Rawiri Paratene given top honour for arts contribution

9:47 am on 13 December 2016

He has played a gangster, a duke, a Priest, and was the voice of Rangi from Footrot Flats; actor and director Rawiri Paratene has spent half a century being someone else but the recent Toi Māori achievement award was all his doing.

Rawiri Paratene in Hamlet.

Rawiri Paratene in Hamlet. Photo: Supplied

He joins a list of renown entertainers including Sir Howard Morrison, Inia Te Wiata and Frankie Stevens, and jokes it is his ability to sing that has won him the honour.

His latest accolade, the Toi Māori Award, managed to knock him off his feet, he said.

"I'm flattered, I was shocked, a little bit overwhelmed, but yeah its a great list to be part of."

The Hokianga local and father of six said humour has always helped him along the way, just as it did when he accepted the award for Best Actor for his part in The Insatiable Moon in 2010.

Mr Paratene had the audience in fits of laughter when he said, "I'd like to acknowledge my wife, she never comes to these things because she hates them.

"Lots of you are surprised for me to mention my wife because you've never met her and lots of you probably think I'm gay."

Mr Paratene said he enjoyed public speaking from an early age, and after shifting from the Hokianga to Otara he joined the Hilary College debating team.

As the third speaker, his job was to destroy the arguments of the opposing teams. Mr Paratene said his team entered the knock out competition and drew King's College first up.

"We didn't know they were the champions and we smashed them and then we went on and got beaten by a Catholic school, St Dominics," he said.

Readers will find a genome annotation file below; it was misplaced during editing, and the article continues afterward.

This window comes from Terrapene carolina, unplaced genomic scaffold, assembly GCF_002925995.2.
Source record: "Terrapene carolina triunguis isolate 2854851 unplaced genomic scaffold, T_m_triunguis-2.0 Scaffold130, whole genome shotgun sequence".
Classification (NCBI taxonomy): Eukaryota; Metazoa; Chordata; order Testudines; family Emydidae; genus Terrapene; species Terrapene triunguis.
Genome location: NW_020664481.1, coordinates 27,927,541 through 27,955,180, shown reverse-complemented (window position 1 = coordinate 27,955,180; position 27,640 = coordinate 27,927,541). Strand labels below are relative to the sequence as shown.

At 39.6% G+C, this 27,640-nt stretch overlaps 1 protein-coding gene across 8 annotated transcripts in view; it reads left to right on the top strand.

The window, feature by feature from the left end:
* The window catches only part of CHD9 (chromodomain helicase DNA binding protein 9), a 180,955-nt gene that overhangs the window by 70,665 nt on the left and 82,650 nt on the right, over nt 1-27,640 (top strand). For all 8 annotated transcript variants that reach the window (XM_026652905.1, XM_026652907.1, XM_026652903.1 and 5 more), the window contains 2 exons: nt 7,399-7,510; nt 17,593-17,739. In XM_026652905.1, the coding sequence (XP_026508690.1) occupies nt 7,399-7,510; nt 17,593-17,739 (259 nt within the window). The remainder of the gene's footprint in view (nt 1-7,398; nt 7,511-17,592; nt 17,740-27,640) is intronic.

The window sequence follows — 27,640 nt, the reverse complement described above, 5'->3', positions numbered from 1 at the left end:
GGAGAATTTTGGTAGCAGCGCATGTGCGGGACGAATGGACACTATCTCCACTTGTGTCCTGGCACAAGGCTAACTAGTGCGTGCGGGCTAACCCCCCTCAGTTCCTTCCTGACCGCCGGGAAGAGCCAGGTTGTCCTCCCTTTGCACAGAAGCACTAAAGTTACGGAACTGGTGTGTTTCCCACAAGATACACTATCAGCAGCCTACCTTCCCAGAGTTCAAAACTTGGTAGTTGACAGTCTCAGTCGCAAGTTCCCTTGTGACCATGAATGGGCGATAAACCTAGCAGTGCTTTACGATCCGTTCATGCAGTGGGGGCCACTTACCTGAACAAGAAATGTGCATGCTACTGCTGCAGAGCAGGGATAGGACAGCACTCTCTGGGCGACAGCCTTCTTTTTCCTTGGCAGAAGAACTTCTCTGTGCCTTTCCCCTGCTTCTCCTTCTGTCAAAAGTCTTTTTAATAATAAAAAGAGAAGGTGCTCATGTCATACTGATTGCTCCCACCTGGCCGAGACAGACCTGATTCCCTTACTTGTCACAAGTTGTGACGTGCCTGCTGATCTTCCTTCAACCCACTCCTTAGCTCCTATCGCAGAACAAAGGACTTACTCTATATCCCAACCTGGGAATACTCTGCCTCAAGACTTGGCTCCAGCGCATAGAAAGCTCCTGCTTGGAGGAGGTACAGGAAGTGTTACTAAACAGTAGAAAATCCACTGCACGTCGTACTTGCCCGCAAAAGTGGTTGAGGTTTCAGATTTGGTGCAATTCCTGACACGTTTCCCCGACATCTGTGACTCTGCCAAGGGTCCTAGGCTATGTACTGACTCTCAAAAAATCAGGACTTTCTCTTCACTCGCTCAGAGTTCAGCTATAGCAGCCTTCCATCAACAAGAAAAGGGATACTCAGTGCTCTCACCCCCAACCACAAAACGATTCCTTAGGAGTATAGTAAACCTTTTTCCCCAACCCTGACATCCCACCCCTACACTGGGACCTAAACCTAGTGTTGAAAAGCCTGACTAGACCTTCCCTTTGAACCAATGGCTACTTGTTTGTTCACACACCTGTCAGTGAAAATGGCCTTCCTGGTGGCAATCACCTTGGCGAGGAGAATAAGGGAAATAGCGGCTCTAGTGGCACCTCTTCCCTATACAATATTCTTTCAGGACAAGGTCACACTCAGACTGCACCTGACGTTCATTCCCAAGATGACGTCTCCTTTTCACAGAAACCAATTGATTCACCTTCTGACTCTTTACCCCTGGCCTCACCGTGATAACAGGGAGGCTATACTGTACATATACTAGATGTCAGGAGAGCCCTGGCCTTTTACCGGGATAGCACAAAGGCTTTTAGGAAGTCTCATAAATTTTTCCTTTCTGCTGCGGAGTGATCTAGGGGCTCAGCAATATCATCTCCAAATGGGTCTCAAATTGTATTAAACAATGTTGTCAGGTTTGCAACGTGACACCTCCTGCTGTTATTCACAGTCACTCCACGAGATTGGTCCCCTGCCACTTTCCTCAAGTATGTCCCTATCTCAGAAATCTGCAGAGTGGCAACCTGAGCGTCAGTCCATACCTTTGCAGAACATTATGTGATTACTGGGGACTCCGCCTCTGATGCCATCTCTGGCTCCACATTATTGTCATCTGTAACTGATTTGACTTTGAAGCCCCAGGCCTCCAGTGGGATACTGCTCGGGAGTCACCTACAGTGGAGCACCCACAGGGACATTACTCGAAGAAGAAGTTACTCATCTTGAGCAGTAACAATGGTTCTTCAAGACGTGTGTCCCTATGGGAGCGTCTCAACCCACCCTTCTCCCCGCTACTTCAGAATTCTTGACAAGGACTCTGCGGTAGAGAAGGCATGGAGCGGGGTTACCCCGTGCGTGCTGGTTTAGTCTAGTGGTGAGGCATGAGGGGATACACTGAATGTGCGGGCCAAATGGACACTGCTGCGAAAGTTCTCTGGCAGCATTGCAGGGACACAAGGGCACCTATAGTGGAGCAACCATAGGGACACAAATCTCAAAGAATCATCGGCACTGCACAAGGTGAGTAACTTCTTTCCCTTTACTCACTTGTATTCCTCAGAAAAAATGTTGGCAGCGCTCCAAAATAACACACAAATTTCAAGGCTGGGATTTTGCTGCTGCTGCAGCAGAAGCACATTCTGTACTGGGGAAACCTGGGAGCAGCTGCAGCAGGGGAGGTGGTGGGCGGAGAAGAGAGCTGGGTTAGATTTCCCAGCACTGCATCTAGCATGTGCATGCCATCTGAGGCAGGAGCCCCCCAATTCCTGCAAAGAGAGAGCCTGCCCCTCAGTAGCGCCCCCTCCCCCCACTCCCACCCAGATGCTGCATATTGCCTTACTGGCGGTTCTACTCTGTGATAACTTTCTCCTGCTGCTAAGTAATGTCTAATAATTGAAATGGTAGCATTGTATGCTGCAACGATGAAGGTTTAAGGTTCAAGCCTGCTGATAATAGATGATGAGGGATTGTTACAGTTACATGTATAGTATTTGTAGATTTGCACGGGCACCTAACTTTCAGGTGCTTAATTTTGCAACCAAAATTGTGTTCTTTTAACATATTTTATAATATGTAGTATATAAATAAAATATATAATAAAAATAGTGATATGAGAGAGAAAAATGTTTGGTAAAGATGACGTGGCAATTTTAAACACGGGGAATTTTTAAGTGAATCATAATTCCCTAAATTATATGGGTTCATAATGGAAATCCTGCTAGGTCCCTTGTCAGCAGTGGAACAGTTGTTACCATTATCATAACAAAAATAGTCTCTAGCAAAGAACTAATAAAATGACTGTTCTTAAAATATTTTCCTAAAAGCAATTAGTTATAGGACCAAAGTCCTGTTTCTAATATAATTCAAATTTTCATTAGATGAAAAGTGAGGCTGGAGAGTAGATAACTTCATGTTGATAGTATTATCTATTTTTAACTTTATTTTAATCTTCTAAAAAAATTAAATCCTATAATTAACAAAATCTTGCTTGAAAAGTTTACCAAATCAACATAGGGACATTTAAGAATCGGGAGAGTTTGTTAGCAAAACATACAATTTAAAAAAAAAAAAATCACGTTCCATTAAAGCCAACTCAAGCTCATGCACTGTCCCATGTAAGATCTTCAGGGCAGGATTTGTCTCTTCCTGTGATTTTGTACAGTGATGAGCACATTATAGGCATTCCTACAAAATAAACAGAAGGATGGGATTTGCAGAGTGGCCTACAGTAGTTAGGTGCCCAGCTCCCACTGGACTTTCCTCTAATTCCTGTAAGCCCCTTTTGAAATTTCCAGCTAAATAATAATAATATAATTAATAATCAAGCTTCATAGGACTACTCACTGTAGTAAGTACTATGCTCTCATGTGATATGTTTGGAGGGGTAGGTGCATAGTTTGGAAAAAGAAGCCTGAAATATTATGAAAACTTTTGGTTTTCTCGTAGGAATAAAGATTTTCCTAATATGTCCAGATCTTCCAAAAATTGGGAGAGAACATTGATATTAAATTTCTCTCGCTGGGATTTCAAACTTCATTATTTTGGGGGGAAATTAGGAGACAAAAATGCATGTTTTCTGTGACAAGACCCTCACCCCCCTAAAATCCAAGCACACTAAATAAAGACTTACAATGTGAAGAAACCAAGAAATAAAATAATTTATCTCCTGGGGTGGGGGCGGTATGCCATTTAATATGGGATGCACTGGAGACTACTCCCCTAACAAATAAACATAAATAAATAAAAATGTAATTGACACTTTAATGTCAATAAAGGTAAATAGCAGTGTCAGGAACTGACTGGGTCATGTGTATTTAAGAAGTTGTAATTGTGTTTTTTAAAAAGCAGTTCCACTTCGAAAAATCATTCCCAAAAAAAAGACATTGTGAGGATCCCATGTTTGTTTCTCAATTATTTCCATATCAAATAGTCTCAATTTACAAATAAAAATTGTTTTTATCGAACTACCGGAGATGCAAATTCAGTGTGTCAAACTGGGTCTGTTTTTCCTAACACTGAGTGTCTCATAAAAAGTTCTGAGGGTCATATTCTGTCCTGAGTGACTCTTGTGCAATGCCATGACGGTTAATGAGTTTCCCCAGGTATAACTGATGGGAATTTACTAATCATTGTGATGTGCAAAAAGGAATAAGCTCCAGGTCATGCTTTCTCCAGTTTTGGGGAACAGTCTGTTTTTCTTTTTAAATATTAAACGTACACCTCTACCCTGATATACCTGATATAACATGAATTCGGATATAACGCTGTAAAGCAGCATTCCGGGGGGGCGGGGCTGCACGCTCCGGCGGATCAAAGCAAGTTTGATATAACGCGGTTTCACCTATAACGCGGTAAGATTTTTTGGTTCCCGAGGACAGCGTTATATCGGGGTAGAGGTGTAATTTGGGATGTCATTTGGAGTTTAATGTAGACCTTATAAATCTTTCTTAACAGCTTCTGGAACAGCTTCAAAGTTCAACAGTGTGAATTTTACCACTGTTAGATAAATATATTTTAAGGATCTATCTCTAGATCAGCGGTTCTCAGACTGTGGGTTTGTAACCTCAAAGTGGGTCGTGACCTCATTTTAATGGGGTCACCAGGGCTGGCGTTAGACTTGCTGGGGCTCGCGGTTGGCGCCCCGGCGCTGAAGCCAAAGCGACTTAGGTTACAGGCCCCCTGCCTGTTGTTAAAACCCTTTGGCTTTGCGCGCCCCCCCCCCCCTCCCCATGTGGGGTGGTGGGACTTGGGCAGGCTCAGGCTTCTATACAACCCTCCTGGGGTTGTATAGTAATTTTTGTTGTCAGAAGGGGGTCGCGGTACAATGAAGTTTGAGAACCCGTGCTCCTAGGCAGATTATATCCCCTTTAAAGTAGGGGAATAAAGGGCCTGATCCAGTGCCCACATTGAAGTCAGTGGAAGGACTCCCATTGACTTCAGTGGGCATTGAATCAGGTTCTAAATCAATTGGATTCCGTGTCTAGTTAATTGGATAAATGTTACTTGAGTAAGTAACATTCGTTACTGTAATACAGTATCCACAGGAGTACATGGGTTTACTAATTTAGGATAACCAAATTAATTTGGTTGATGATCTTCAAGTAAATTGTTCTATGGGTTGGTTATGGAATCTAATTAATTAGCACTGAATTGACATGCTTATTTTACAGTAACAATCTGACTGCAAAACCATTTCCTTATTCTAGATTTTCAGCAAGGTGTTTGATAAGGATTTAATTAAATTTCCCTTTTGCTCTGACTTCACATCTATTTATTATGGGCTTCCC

Rawiri Paratene (right) on the set of Hamlet.

Rawiri Paratene (right) on the set of Hamlet. Photo: Supplied

He found his political voice early in life, and recalls as a child pushing to have a library built in Otara.

Years later he joined Ngā Tamatoa fighting for te reo Māori, but eventually had to make a choice between that and his career.

"I remember Taura Eruera and my school friend Morehu MacDonald came over to kidnap me to take me the other side of the bridge, to become part of the land march, and my professionalism had kicked in by then and I pulled out and said I had shows to do."

Two years ago he led a Māori group of actors on a global tour where Shakespeare's plays were each performed in a different language.

Mr Paratene acknowledged working in a second language required more effort: "I've always known I have to do the hard yards with my reo."

The Māori actors performed Hamlet and the experience for Mr Paratene was more than just acting, it was political too.

"To walk onto that stage with a bunch of Māori has been a dream, the punishment that my parents got for speaking in the playground, the anguish that we all felt in the early 70s is all worth it. Nō tātou katoa te reo, kia mau kia ū kia ora."

Mr Paratene said his toughest and most important role was being a grandfather to his 15 te reo Māori speaking grandchildren.

He is currently working on a feature film script which he hopes to have made into a film, but he's keeping the plot close to his chest.

Rawiri Paratene will 11 of his 15 grandchildren.

Rawiri Paratene with 11 of his 15 grandchildren. Photo: Supplied

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